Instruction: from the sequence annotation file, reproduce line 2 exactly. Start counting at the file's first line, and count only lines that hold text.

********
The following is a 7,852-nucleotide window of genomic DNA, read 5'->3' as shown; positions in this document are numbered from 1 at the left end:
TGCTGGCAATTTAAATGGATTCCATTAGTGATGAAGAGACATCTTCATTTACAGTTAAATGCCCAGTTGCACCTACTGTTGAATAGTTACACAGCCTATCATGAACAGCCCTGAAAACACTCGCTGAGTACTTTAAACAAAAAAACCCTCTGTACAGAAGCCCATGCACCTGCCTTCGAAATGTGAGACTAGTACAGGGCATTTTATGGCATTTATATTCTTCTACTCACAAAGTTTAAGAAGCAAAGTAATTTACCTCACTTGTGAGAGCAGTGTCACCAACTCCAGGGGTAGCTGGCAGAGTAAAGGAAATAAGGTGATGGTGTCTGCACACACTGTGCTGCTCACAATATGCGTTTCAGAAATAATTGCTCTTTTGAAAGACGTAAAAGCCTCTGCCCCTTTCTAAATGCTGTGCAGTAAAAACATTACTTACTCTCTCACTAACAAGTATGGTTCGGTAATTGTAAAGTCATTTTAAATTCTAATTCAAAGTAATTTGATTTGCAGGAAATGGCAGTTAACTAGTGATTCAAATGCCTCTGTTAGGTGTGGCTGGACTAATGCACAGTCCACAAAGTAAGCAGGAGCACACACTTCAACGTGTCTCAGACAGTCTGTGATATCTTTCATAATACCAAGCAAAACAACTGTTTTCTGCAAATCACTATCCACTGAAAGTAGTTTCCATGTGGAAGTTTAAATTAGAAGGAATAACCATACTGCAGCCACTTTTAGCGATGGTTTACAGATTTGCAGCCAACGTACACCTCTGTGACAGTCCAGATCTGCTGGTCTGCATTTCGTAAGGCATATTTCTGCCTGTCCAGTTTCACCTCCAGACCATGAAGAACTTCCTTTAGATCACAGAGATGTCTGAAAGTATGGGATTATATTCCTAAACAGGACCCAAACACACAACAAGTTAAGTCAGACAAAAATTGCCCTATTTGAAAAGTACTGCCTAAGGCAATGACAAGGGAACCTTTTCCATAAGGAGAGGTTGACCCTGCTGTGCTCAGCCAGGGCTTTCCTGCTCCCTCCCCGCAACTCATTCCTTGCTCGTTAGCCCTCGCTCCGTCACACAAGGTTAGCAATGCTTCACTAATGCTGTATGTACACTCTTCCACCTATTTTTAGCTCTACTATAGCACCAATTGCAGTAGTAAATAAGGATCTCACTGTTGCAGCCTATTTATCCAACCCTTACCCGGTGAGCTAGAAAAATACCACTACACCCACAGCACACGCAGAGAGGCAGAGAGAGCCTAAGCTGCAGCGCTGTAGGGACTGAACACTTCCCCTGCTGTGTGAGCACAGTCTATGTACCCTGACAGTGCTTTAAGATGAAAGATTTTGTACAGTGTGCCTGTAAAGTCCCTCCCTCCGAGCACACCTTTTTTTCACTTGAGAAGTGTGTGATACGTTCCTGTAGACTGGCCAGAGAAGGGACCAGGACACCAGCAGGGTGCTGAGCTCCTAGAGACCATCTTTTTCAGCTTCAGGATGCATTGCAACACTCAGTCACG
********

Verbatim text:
TGCTGGCAATTTAAATGGATTCCATTAGTGATGAAGAGACATCTTCATTTACAGTTAAATGCCCAGTTGCACCTACTGTTGAATAGTTACACAGCCTATCATGAACAGCCCTGAAAACACTCGCTGAGTACTTTAAACAAAAAAACCCTCTGTACAGAAGCCCATGCACCTGCCTTCGAAATGTGAGACTAGTACAGGGCATTTTATGGCATTTATATTCTTCTACTCACAAAGTTTAAGAAGCAAAGTAATTTACCTCACTTGTGAGAGCAGTGTCACCAACTCCAGGGGTAGCTGGCAGAGTAAAGGAAATAAGGTGATGGTGTCTGCACACACTGTGCTGCTCACAATATGCGTTTCAGAAATAATTGCTCTTTTGAAAGACGTAAAAGCCTCTGCCCCTTTCTAAATGCTGTGCAGTAAAAACATTACTTACTCTCTCACTAACAAGTATGGTTCGGTAATTGTAAAGTCATTTTAAATTCTAATTCAAAGTAATTTGATTTGCAGGAAATGGCAGTTAACTAGTGATTCAAATGCCTCTGTTAGGTGTGGCTGGACTAATGCACAGTCCACAAAGTAAGCAGGAGCACACACTTCAACGTGTCTCAGACAGTCTGTGATATCTTTCATAATACCAAGCAAAACAACTGTTTTCTGCAAATCACTATCCACTGAAAGTAGTTTCCATGTGGAAGTTTAAATTAGAAGGAATAACCATACTGCAGCCACTTTTAGCGATGGTTTACAGATTTGCAGCCAACGTACACCTCTGTGACAGTCCAGATCTGCTGGTCTGCATTTCGTAAGGCATATTTCTGCCTGTCCAGTTTCACCTCCAGACCATGAAGAACTTCCTTTAGATCACAGAGATGTCTGAAAGTATGGGATTATATTCCTAAACAGGACCCAAACACACAACAAGTTAAGTCAGACAAAAATTGCCCTATTTGAAAAGTACTGCCTAAGGCAATGACAAGGGAACCTTTTCCATAAGGAGAGGTTGACCCTGCTGTGCTCAGCCAGGGCTTTCCTGCTCCCTCCCCGCAACTCATTCCTTGCTCGTTAGCCCTCGCTCCGTCACACAAGGTTAGCAATGCTTCACTAATGCTGTATGTACACTCTTCCACCTATTTTTAGCTCTACTATAGCACCAATTGCAGTAGTAAATAAGGATCTCACTGTTGCAGCCTATTTATCCAACCCTTACCCGGTGAGCTAGAAAAATACCACTACACCCACAGCACACGCAGAGAGGCAGAGAGAGCCTAAGCTGCAGCGCTGTAGGGACTGAACACTTCCCCTGCTGTGTGAGCACAGTCTATGTACCCTGACAGTGCTTTAAGATGAAAGATTTTGTACAGTGTGCCTGTAAAGTCCCTCCCTCCGAGCACACCTTTTTTTCACTTGAGAAGTGTGTGATACGTTCCTGTAGACTGGCCAGAGAAGGGACCAGGACACCAGCAGGGTGCTGAGCTCCTAGAGACCATCTTTTTCAGCTTCAGGATGCATTGCAACACTCAGTCACG